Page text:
1. “Acting Without Agony: An Alternative to The Method” by Don Richardson
Of all the books on the list, this book is my favorite. It’s simple, straightforward, and a quick read. As an example, when you start with a character, ask yourself three things: 1. Who am I? 2. What do I want? and 3. What do I feel? I’d highly recommend this book for new or young actors, as it does not overcomplicate preparation for a role. However, it’s out of print and hard to find. If you can get your hands on it, I recommend it!
2. “The Actor’s Art and Craft: William Esper teaches The Meisner Technique” by William Esper and Damon DiMarco
If you can’t go to a class and learn the Meisner Technique, I’d be willing to bet this book the next best thing. It’s an entertaining read and walks you through the first year of a Meisner Technique class through the lens of fictional students learning and doing the exercises. (The “Sanford Meisner On Acting,” book is very similar in format and content, and I’ve read it as well. But, if I could only read one, I’d choose this book because it’s even more engaging and easier to understand.) I enjoyed this book so much, I had to read the sequel.
3. “The Actor’s Guide to Creating a Character: William Esper Teaches the Meisner Technique” by William Esper and Damon DiMarco
Picking up on year two of Meisner Technique classes, this book follows the same format and has almost all the same “students.” Basically, it takes the skills and exercises from the first book to the next level and introduces more elements for the actors. It inspired me to learn more about periods and styles, and I bought the “Spoon River Anthology” mentioned in the book. My hope was to start practicing the Meisner Technique with actor friends, and to use the anthology as we progressed, but that has yet to happen! Again, if you can’t attend an acting class (because you live in the middle of nowhere like me) or assemble a group of actors together to practice, reading books like this one is helpful.
4. “The Power of the Actor: The Chubbuck Technique” by Ivana Chubbuck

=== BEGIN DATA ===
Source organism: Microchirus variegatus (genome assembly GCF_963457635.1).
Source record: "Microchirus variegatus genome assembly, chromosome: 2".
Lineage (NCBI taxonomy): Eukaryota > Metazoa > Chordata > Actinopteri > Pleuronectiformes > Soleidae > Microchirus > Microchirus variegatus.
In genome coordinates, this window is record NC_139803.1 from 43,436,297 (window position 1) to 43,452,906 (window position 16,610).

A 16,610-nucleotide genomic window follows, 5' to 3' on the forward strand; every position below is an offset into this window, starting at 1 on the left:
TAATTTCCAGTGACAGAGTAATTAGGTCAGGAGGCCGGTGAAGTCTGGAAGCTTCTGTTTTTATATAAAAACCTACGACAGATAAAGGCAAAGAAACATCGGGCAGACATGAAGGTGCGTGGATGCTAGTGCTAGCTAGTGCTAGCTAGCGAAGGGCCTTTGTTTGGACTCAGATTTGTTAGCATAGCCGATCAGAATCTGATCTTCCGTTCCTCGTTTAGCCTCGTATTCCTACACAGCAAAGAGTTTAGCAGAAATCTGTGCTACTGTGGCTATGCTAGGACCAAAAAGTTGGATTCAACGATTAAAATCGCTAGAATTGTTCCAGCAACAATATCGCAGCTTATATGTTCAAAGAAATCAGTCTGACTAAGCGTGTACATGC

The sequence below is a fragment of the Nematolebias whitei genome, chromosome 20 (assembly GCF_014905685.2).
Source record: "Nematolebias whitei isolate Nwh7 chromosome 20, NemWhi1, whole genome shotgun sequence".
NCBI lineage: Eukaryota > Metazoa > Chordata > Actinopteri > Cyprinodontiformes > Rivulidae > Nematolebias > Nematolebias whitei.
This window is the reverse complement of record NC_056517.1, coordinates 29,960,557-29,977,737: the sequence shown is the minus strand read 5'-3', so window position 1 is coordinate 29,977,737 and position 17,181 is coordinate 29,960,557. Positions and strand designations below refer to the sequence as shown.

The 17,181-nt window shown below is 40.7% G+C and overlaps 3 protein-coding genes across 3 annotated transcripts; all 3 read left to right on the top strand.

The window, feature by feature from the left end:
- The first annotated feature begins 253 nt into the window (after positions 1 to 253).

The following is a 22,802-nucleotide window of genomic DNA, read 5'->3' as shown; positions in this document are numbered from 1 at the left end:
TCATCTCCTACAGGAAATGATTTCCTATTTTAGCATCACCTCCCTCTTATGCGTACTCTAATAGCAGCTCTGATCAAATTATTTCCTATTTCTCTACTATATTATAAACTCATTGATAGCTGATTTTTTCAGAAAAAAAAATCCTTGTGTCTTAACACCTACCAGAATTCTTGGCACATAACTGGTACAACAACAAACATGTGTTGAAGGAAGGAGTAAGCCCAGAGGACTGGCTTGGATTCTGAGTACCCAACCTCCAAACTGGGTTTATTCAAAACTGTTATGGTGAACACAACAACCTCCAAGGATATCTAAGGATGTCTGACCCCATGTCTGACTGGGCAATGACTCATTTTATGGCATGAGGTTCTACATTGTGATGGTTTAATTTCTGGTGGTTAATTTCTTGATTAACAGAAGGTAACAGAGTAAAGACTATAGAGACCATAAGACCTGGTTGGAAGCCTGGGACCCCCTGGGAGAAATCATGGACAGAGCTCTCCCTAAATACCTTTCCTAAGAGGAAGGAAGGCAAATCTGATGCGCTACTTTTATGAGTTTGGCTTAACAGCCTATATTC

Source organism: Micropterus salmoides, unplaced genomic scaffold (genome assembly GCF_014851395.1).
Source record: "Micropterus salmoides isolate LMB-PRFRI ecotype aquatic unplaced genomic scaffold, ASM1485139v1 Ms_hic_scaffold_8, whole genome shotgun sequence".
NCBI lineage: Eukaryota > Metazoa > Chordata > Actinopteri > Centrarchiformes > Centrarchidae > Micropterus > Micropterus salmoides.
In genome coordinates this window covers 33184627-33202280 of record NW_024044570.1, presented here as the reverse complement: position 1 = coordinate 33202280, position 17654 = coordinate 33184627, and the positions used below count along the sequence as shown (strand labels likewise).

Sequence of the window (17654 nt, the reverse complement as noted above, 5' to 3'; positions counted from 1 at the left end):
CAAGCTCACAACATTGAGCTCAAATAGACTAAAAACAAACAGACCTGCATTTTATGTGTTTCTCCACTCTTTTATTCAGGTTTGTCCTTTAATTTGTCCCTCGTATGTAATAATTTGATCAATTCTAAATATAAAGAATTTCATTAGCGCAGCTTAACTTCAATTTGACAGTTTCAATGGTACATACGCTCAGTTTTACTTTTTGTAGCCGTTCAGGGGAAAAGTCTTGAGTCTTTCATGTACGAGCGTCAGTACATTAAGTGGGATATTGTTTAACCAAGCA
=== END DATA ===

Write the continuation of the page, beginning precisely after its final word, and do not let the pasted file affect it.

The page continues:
This book sat on my shelf for over 10 years before I read it. My mother-in-law gave it to me as a gift, around the time I graduated high school. She would blush if she knew some of the content that was covered in this book, like the suggestions for creating sexual chemistry or the feeling of being on drugs. Sexual chemistry and drugs aside, I am very happy I read this book at an older age.
By the time I read the book, I had more life experience to relate to the topics covered, plus I could pick and choose which “tools” I wanted to add to my belt and didn’t feel compelled to use all them. (If I remember right, the book discourages an à la carte approach, as each “tool” is meant to build on another.) A younger version of myself would have taken a much more “all or nothing” approach to this book. As a more experienced adult, I felt entitled to use my own discretion as to what was a healthy or unhealthy technique for me as an actor.
While I don’t agree with all of the author’s suggestions (and find some of the technique borders on Method, which I do not endorse), I did glean some truly helpful foundational information. In particular, the book has solid basic information about things like Objectives, Obstacles, Beats and Actions, The Moment Before, and Doings, which Chubbuck calls “Tools.” Each tool is it’s own chapter, making the book very easy to reference. Despite disagreeing with some of the technique, I would still recommend reading this book.
5. “The Actor and the Target” by Declan Donnellan
Full disclosure, this book is sitting on my shelf and I have not read it yet. It was recommended to me by a friend, who teaches acting on the collegiate level. I’m adding it to this list to force myself to read it faster. I’ll update this post, as soon as I’ve read it!
(FYI, I am not sponsored and get no commission from sales of any of these books. I’m simply providing links for convenience sake and have no control over external links.)